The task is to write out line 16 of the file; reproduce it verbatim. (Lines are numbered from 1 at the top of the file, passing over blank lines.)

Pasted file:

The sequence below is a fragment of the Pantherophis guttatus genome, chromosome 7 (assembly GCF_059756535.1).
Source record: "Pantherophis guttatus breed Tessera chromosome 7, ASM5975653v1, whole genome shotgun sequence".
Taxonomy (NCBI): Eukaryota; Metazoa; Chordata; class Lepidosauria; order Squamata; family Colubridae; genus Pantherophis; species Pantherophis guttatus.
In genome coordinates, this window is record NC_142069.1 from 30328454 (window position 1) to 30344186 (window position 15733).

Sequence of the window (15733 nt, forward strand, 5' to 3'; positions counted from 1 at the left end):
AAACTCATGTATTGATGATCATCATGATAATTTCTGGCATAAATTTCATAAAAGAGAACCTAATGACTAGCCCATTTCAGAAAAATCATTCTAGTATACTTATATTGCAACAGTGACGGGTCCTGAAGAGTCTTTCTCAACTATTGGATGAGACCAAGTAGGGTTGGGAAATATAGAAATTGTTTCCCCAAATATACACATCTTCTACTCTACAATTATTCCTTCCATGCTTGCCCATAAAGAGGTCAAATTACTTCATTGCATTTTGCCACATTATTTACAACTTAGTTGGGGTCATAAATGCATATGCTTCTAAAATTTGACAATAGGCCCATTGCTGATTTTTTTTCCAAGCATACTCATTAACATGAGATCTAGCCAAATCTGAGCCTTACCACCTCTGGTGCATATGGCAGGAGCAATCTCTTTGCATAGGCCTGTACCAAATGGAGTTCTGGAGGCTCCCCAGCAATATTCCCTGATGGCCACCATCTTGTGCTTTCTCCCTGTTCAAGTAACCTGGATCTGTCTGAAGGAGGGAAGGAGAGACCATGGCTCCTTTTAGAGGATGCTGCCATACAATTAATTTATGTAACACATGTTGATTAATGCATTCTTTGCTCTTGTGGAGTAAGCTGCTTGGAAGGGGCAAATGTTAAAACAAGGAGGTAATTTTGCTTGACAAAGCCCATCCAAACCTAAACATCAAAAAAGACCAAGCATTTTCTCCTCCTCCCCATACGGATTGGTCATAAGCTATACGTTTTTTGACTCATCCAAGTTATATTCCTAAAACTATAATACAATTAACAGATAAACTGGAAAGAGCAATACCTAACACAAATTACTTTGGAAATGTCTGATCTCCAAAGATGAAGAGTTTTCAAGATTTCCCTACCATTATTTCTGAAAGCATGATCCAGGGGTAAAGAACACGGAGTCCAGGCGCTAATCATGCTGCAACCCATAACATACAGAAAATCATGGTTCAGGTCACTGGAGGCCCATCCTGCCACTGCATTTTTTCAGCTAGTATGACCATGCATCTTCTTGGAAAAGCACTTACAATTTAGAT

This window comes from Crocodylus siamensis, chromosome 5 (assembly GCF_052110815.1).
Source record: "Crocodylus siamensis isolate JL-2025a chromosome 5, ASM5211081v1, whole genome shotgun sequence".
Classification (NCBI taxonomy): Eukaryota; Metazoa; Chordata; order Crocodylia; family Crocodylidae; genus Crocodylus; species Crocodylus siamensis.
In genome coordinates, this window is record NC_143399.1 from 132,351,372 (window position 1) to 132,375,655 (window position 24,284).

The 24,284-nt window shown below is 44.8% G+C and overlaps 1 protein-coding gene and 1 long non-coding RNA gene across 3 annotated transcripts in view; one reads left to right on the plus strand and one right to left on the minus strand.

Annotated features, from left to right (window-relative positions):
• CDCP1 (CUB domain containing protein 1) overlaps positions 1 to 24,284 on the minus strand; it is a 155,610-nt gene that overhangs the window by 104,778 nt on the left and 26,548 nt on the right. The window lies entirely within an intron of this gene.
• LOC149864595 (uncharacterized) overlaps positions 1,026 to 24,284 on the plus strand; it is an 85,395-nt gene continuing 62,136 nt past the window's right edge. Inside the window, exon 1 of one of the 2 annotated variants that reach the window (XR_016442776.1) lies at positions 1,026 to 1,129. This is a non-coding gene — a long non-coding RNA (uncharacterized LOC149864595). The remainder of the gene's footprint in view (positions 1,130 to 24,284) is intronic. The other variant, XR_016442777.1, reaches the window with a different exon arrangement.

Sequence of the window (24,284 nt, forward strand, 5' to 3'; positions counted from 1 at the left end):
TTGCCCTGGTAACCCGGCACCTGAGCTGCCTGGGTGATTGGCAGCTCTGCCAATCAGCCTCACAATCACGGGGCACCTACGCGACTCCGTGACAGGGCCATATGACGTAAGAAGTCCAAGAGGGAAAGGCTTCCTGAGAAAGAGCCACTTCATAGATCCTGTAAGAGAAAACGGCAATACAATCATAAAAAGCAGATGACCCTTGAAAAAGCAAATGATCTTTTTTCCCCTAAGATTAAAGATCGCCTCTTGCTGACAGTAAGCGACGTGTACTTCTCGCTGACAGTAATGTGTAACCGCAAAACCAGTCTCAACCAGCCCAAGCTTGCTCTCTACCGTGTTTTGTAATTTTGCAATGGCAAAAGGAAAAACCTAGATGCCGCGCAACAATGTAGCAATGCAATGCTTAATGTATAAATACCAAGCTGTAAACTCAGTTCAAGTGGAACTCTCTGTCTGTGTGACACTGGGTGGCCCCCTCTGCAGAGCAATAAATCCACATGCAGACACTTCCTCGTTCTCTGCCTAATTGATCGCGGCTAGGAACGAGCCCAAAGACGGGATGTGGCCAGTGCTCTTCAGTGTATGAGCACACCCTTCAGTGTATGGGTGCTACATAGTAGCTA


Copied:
TTGCCCTGGTAACCCGGCACCTGAGCTGCCTGGGTGATTGGCAGCTCTGCCAATCAGCCTCACAATCACGGGGCACCTACGCGACTCCGTGACAGGGCCATATGACGTAAGAAGTCCAAGAGGGAAAGGCTTCCTGAGAAAGAGCCACTTCATAGATCCTGTAAGAGAAAACGGCAATACAATCATAAAAAGCAGATGACCCTTGAAAAAGCAAATGATCTTTTTTCCCCTAAGATTAAAGATCGCCTCTTGCTGACAGTAAGCGACGTGTACTTCTCGCTGACAGTAATGTGTAACCGCAAAACCAGTCTCAACCAGCCCAAGCTTGCTCTCTACCGTGTTTTGTAATTTTGCAATGGCAAAAGGAAAAACCTAGATGCCGCGCAACAATGTAGCAATGCAATGCTTAATGTATAAATACCAAGCTGTAAACTCAGTTCAAGTGGAACTCTCTGTCTGTGTGACACTGGGTGGCCCCCTCTGCAGAGCAATAAATCCACATGCAGACACTTCCTCGTTCTCTGCCTAATTGATCGCGGCTAGGAACGAGCCCAAAGACGGGATGTGGCCAGTGCTCTTCAGTGTATGAGCACACCCTTCAGTGTATGGGTGCTACATAGTAGCTA